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From this discussion, I began to think what would my items be in addition to this. The possibilities are endless from what a business might seek in an influencer. I could see the need for:

Effect:
This would outline measurement against an influencers actions/statements.

Social Graph:
The social media game "Empire Avenue" has made great strides in opening up other social touch-points (e.i. Flickr, blogs, Youtube and user-generated RSS outposts) as valid social contributors. This to me personally is critical. If I as a marketer am releasing a photography application, I would want someone that lives in a deeper 'photography graph' than someone that might spend a large portion of their time talking within automotive forums, etc.

I'll prognosticate that the next few years will spout dozens of services (not that Facebook doesn't already have a huge leap on most in this prediction) that will simply aggregate, rank and produce ranking criteria for people's social output.

Ripple Effect:
An influencer makes a statement, does it spin into further conversation? This metric will need great clarification for businesses, not to simply watch the messaging, but to see how it distorts with the natural degradation of content the further it drifts from its original source.

Follow Up:
A true influencer's effectiveness should largely be measured by maintaining the conversation that she/he started.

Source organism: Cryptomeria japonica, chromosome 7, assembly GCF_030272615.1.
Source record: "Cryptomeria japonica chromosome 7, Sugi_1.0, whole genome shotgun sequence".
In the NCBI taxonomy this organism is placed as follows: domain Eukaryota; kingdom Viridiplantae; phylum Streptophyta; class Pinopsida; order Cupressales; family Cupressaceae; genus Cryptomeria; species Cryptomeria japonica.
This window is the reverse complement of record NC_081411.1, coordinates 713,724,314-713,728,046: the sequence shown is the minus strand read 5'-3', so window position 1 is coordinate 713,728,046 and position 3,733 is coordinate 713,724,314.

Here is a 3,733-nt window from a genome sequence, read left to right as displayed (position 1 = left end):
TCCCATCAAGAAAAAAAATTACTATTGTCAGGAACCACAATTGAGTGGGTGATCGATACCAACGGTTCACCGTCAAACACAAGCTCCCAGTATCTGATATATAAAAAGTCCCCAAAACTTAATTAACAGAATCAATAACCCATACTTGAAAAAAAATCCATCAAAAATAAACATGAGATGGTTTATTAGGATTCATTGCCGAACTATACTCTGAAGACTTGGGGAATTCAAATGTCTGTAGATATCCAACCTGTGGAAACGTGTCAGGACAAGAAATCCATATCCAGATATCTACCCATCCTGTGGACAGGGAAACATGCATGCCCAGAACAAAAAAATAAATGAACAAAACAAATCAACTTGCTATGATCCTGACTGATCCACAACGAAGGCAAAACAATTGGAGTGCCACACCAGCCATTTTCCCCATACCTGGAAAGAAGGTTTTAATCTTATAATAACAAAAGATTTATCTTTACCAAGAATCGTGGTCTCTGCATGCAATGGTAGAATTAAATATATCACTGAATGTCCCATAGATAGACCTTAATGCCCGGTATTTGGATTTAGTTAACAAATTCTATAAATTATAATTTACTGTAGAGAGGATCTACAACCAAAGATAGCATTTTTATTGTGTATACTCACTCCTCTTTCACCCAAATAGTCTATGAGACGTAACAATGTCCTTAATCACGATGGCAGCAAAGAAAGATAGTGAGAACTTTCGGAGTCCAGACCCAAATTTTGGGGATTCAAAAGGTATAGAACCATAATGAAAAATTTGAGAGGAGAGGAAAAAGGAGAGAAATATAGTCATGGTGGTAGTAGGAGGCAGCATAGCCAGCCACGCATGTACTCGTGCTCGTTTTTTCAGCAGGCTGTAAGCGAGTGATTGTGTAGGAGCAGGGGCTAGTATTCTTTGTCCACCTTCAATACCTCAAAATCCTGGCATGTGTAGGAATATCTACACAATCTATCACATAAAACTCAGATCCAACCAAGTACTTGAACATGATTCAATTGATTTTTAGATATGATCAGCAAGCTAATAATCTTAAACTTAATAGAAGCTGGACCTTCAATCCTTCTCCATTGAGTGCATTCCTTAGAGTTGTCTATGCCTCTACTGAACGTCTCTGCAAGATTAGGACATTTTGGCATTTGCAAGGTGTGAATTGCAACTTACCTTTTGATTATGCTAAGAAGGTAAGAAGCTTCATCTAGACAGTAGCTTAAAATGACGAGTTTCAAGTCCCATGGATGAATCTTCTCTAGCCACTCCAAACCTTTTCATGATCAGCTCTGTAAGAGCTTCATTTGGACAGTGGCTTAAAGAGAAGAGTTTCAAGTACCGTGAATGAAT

Cost:
Let's be frank. As digital influence really becomes an effective tool, so will be the propensity to purchase the influencer talents. Just as I would as an advertiser seek highly subscribed bloggers for an outreach program, so will we for big influence metrics. The outline of 'cost' will end up being the final budgetary variable for future clients. Great influencers will simply come at a premium and therefore need to be positioned for the greatest amount of impact.

Perceived Value:
Much like the ripple effect, I think we'll see more of a need for sentiment than ever before. It's not simply the discussions that are important and what radiates out from them, but in what context are the discussion being perceived. Much like the Presidential approval rating, you need to know (especially if I've just rolled out a blogger or sponsored campaign) how said influencer is being perceived. Both positive or negative perception could be good. This would be largely dependent upon how you intend to use their talents, but every great story needs a villain and don't ever forget it.

*PLEASE NOTE: Requested consent of the this content to be a published blog was given prior to post.

What are you thoughts? What do you think goes into the makeup of "digital influence" and what would you look for first? I'd love to hear your thoughts. If you found this article helpful, stupid or possibly beneficial to a peer please feel free to pass it along to others using the tools below!